6. Build to a Climax

Your thriller should build momentum steadily, saving the most outrageous and adrenaline-spiking events for the final climax. Place that climax in an exotic, dangerous setting.

Unleash a final escalation of nonstop, elaborate action and shocking violence as the protagonist and antagonist collide. Leave readers breathless!

7. Have a Satisfying Ending

After the dust settles, wrap up any remaining loose ends and restore some justice and order. Let the protagonist either triumph or just barely escape with their life and loved ones.

Readers will appreciate a sense of resolution. But leave room for their imaginations too – an ambiguous final scene can provoke thought and debate.

8. Include a Plot Twist

The best thrillers catch readers off guard by defying expectations. Work plot twists in that flip character motivations, reveal deadly betrayals or undermine accepted facts from earlier in the story.

Twists shouldn't just be shocking – they should force the protagonist and readers to completely reassess their understanding of events and the people involved.

9. Have an “All is Lost” Moment

There should be a crisis point where everything goes wrong. Kill off beloved characters, demolish the protagonist mentally or physically, and make it seem like evil has prevailed.

This intensifies the catharsis when the hero overcomes the nightmare scenario. It also positions the climax as their last stand, making it more exciting.

10. Make the Villain Interesting

While your hero should be relatable, remember the villain drives the action. Give them ambition beyond just harming the protagonist. Flesh out their history, quirks and even admirable traits.

Complex villains engaged in a true ideological battle with the hero will give your thriller depth. Their relationship should be rich and multilayered.

11. Increase the Number of Obstacles the Protagonist Faces

Put your protagonist through hell. Never make it easy for them to catch the killer or crack the conspiracy. Psychological obstacles like grief or addiction can complement physical barriers.

External conflicts should also multiply – force them to battle organized crime, secret government agencies, betraying allies, and more simultaneously. Cement their underdog status to keep readers cheering them on.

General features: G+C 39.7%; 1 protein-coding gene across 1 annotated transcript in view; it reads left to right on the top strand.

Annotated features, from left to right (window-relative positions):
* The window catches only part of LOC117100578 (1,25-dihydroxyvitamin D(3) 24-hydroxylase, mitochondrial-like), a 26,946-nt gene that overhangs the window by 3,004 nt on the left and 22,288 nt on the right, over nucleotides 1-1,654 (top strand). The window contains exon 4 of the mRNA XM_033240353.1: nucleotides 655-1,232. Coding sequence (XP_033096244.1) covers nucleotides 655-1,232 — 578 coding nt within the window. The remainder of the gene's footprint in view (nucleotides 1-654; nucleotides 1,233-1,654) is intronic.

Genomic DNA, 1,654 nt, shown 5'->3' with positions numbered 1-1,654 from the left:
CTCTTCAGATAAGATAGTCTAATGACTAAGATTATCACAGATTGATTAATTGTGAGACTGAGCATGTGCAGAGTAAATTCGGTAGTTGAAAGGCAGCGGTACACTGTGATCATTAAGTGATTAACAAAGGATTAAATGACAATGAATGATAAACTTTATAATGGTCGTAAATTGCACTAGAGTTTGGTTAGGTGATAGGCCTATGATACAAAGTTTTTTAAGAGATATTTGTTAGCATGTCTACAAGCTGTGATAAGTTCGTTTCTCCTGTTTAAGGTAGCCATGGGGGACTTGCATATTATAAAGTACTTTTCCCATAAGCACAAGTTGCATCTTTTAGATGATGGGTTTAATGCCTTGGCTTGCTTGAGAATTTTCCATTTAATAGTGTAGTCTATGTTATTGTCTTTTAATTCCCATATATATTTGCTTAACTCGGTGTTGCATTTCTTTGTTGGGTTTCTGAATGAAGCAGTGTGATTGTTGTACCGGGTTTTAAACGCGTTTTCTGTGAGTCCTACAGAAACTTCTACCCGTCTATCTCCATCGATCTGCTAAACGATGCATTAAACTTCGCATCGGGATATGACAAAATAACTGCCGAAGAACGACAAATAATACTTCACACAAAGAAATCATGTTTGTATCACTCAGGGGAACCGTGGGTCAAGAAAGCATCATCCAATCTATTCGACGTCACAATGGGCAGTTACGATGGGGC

12. Add ticking clocks.

Impose rigid deadlines that force urgent action. If characters fail to meet the countdown, they forfeit something important. Ticking clocks could involve a lethal virus spreading, a terrorist attack impending, a life hanging in the balance, or an approaching point of no return.

13. Cliffhang each chapter.

End every chapter on a revelation, surprise, reversal, new danger, or ominous moment. Don't provide resolution. Break at a critical juncture that leaves readers hanging in uncertainty. They'll crave answers and keep reading.

14. Make settings ominous.

Reinforce the thriller tone using provocative settings. Research real places that conjure danger such as abandoned buildings, desolate landscapes, stormy weather, dangerous neighborhoods, or institutional facilities that connote menace.

Obviously every scene doesn't have to have these types of settings, but they can be powerful for use in just the right moment of the book.

Plot Structure for Crafting A Thriller

Beyond sharpening key elements, thrillers succeed through careful plot structure and pacing. Here is a brief guide to what I would include in each act of a thriller:

Act I: Present the Conflict

  • Introduce protagonists and the dangerous scenarios they face right away.
  • Establish motives by revealing high stakes early on.
  • Hint at backstory secrets that will unfold later.
  • Present the initial criminal act, disaster, challenge, or mystery to solve (inciting incident).
  • Explore characters' strengths and flaws that will be tested ahead.